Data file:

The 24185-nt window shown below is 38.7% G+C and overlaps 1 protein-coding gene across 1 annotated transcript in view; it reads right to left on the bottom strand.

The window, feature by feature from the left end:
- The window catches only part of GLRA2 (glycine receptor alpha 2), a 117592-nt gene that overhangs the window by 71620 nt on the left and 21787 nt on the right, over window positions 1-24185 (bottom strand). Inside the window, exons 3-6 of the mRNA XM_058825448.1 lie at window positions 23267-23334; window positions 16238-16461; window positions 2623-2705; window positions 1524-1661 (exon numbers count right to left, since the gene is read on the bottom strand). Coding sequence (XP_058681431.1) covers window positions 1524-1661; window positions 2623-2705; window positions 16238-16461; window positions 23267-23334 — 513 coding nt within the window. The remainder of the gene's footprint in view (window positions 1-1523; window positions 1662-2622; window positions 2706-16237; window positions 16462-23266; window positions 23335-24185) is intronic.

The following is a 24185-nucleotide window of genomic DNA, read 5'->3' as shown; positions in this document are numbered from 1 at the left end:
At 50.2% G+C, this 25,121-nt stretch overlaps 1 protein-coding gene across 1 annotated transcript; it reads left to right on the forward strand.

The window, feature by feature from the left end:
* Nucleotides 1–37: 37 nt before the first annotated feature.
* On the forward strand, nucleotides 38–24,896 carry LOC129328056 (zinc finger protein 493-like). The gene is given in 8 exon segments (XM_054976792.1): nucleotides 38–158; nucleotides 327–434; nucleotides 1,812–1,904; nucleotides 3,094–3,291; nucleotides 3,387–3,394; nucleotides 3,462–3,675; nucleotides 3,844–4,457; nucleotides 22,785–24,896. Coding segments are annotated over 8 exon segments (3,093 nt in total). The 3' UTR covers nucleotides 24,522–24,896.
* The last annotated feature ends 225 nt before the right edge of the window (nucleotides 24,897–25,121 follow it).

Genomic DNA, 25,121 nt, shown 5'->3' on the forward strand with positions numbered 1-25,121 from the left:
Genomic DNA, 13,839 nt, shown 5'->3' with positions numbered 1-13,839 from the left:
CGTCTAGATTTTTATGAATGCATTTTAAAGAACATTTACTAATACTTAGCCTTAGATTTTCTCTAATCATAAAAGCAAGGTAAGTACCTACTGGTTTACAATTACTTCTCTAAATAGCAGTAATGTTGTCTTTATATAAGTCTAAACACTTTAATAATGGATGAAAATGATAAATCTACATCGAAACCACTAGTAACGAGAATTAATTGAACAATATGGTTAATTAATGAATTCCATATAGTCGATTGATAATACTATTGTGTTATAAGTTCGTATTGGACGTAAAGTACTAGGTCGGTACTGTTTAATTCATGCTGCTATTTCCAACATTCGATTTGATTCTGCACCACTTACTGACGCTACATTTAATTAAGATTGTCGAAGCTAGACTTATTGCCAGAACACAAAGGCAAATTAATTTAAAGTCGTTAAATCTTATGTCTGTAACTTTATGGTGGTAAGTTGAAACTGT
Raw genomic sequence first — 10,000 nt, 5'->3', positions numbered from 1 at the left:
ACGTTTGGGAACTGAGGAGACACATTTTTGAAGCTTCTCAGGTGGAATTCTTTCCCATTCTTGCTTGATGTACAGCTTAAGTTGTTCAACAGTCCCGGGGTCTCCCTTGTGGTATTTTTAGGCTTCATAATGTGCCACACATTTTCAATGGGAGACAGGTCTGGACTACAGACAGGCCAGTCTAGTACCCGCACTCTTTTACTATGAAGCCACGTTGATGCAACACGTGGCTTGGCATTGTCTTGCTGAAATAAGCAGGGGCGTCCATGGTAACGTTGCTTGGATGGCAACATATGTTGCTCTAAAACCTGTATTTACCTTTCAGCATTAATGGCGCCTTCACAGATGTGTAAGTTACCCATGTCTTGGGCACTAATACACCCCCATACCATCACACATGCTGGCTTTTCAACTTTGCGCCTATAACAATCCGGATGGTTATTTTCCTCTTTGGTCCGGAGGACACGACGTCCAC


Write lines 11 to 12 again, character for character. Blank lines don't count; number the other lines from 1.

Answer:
Genomic DNA, 13,839 nt, shown 5'->3' with positions numbered 1-13,839 from the left:
CGTCTAGATTTTTATGAATGCATTTTAAAGAACATTTACTAATACTTAGCCTTAGATTTTCTCTAATCATAAAAGCAAGGTAAGTACCTACTGGTTTACAATTACTTCTCTAAATAGCAGTAATGTTGTCTTTATATAAGTCTAAACACTTTAATAATGGATGAAAATGATAAATCTACATCGAAACCACTAGTAACGAGAATTAATTGAACAATATGGTTAATTAATGAATTCCATATAGTCGATTGATAATACTATTGTGTTATAAGTTCGTATTGGACGTAAAGTACTAGGTCGGTACTGTTTAATTCATGCTGCTATTTCCAACATTCGATTTGATTCTGCACCACTTACTGACGCTACATTTAATTAAGATTGTCGAAGCTAGACTTATTGCCAGAACACAAAGGCAAATTAATTTAAAGTCGTTAAATCTTATGTCTGTAACTTTATGGTGGTAAGTTGAAACTGT